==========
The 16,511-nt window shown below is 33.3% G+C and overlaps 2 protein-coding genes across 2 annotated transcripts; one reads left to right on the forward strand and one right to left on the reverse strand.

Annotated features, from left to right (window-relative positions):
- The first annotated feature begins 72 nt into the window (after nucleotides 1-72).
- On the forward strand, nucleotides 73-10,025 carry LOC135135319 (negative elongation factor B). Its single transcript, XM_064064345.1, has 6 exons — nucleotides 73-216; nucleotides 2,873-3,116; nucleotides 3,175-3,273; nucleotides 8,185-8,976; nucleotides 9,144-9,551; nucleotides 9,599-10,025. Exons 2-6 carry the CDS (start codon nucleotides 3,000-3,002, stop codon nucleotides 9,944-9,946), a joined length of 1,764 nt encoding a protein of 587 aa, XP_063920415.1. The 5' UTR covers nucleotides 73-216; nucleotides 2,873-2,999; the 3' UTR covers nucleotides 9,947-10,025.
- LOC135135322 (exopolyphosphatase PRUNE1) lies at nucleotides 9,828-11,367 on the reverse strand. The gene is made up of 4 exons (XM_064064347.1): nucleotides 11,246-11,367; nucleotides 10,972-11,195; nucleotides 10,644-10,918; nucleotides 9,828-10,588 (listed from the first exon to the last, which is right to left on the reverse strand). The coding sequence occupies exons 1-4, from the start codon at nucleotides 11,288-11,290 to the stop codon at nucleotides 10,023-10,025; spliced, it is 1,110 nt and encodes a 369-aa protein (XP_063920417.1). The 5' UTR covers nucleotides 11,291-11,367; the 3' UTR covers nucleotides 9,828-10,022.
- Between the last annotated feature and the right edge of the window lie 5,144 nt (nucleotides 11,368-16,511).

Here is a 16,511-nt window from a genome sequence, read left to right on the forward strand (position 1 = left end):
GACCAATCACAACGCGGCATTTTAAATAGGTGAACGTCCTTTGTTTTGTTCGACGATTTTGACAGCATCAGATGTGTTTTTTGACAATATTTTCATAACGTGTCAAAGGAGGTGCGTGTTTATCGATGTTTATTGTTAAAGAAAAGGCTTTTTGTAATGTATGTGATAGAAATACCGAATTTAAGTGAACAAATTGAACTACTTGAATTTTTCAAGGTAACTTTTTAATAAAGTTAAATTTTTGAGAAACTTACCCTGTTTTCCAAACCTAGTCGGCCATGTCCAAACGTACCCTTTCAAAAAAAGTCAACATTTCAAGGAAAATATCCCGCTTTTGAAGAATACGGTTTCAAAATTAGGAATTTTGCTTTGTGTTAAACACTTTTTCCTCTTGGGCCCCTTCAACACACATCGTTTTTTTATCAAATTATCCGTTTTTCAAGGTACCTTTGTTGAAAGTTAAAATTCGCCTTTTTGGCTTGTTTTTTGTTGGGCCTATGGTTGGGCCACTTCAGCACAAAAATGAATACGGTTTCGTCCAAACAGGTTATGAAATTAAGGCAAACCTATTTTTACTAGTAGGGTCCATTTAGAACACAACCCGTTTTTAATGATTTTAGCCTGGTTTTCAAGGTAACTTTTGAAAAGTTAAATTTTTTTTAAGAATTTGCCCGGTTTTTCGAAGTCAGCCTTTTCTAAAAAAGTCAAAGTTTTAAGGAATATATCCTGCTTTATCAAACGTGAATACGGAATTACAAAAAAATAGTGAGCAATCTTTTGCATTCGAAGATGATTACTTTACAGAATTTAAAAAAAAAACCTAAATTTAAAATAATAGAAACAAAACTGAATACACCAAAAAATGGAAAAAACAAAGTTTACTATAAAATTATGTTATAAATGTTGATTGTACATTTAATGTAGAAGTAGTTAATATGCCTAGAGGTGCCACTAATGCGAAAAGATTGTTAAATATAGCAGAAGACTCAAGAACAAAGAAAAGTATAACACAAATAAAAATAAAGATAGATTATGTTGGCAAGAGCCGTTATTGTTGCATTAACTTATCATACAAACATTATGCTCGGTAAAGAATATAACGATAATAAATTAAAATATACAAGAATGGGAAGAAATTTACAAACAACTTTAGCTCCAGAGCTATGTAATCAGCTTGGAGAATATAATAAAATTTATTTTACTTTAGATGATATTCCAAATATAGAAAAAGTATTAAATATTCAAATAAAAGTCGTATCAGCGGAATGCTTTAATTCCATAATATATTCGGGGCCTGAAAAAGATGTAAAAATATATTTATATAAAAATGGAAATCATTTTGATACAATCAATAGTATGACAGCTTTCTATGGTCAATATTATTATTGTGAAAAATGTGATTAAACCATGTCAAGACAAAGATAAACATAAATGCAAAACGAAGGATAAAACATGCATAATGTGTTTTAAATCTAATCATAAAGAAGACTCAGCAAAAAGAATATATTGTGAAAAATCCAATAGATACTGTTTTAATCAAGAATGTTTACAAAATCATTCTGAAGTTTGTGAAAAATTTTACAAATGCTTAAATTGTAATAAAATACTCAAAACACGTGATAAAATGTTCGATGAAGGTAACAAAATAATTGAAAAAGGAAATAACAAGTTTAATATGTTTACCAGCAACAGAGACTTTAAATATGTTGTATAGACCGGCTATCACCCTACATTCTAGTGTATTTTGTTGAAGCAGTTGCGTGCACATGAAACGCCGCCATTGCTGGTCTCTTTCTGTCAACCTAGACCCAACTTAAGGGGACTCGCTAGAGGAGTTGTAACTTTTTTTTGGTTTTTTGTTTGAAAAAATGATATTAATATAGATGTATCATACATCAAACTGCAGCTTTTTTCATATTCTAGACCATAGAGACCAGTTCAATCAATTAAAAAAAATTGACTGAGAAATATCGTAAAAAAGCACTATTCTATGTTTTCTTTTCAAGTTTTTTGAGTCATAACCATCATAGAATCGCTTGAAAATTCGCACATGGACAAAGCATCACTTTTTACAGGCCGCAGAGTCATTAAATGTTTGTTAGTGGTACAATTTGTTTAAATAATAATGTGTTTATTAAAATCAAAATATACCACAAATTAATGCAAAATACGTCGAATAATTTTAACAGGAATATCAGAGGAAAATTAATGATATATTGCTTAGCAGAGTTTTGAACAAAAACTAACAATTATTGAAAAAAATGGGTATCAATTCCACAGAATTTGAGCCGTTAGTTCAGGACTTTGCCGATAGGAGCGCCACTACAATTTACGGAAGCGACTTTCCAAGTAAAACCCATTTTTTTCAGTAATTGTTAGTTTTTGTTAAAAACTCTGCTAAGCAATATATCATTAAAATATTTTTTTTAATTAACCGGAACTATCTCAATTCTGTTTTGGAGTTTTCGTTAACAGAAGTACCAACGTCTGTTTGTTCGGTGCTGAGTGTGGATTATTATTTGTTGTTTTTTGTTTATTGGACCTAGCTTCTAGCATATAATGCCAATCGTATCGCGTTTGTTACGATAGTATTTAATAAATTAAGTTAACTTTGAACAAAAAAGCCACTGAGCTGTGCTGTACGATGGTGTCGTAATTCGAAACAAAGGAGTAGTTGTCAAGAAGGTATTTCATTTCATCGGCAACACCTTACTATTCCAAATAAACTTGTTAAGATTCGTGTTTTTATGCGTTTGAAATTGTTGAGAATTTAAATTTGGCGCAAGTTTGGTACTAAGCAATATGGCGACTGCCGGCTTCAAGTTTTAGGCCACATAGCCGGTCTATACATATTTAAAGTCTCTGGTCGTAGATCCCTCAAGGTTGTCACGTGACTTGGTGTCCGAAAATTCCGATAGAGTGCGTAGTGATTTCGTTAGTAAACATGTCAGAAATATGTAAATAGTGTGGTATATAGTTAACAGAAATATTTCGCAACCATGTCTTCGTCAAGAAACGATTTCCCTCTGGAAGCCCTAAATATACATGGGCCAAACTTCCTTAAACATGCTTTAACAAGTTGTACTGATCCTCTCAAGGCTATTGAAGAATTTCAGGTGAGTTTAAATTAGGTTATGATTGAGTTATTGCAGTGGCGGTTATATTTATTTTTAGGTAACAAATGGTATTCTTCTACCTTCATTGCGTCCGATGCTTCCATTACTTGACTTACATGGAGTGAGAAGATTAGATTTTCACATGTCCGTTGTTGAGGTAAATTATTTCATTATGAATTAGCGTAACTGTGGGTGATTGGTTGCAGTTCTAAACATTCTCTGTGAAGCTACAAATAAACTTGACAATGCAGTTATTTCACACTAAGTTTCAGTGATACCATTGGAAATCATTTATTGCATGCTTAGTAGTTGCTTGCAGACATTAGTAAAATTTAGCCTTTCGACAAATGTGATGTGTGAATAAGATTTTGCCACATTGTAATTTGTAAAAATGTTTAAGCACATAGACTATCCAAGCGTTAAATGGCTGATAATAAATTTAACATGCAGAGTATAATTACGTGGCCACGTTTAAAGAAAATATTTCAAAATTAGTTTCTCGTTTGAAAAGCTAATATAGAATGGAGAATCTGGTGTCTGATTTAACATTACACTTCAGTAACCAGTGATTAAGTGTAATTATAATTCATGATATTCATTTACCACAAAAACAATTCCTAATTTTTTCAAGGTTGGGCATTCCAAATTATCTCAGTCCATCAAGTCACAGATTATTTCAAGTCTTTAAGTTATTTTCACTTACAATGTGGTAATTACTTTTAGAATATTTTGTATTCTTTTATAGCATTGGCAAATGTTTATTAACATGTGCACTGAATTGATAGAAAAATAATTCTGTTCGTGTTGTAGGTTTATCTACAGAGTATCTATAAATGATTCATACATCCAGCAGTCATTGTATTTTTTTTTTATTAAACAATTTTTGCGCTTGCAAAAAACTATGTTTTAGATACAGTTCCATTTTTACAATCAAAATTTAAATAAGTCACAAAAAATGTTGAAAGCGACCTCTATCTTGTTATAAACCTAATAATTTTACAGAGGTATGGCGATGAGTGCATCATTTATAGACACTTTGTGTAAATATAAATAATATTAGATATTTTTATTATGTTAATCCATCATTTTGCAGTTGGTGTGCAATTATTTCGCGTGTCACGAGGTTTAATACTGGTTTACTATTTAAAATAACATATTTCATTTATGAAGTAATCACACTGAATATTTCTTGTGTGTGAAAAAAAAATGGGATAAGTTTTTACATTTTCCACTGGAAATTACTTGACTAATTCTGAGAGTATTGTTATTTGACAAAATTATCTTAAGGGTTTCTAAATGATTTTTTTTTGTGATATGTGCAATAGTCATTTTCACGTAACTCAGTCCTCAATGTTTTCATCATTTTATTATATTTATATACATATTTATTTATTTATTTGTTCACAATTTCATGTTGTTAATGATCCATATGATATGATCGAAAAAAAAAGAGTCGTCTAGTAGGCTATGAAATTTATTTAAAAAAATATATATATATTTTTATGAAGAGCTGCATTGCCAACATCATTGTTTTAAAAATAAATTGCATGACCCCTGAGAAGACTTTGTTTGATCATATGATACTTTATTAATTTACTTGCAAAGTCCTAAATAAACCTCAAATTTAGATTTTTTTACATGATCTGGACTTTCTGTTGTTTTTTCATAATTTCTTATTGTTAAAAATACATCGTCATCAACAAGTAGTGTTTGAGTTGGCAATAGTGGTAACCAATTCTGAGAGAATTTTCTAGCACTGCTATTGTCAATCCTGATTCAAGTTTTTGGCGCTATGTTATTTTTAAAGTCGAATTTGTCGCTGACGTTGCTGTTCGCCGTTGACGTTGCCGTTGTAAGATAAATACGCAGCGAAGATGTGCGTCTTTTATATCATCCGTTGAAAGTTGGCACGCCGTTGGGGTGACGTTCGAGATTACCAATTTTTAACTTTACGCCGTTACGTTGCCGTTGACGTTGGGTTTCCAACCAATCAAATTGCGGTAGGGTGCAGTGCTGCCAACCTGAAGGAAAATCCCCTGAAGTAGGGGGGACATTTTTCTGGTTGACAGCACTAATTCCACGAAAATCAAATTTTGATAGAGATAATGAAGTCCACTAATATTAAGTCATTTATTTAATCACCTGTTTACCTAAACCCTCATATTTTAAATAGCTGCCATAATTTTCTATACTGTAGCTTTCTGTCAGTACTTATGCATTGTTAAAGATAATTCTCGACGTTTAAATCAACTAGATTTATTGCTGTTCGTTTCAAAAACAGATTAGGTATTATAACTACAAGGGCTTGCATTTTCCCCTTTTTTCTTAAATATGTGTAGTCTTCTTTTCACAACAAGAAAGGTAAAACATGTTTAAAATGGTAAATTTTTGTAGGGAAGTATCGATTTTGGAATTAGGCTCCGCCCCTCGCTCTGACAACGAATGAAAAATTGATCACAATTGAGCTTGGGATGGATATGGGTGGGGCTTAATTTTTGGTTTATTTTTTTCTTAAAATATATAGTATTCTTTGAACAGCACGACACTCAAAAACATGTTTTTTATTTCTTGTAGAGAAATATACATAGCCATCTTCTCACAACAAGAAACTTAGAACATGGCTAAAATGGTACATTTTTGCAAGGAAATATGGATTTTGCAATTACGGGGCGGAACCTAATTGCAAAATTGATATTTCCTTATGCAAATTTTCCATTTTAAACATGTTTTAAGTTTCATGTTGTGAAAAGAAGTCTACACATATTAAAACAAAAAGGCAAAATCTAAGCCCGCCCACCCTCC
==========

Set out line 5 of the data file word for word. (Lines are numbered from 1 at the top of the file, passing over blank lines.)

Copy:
- LOC135135322 (exopolyphosphatase PRUNE1) lies at nucleotides 9,828-11,367 on the reverse strand. The gene is made up of 4 exons (XM_064064347.1): nucleotides 11,246-11,367; nucleotides 10,972-11,195; nucleotides 10,644-10,918; nucleotides 9,828-10,588 (listed from the first exon to the last, which is right to left on the reverse strand). The coding sequence occupies exons 1-4, from the start codon at nucleotides 11,288-11,290 to the stop codon at nucleotides 10,023-10,025; spliced, it is 1,110 nt and encodes a 369-aa protein (XP_063920417.1). The 5' UTR covers nucleotides 11,291-11,367; the 3' UTR covers nucleotides 9,828-10,022.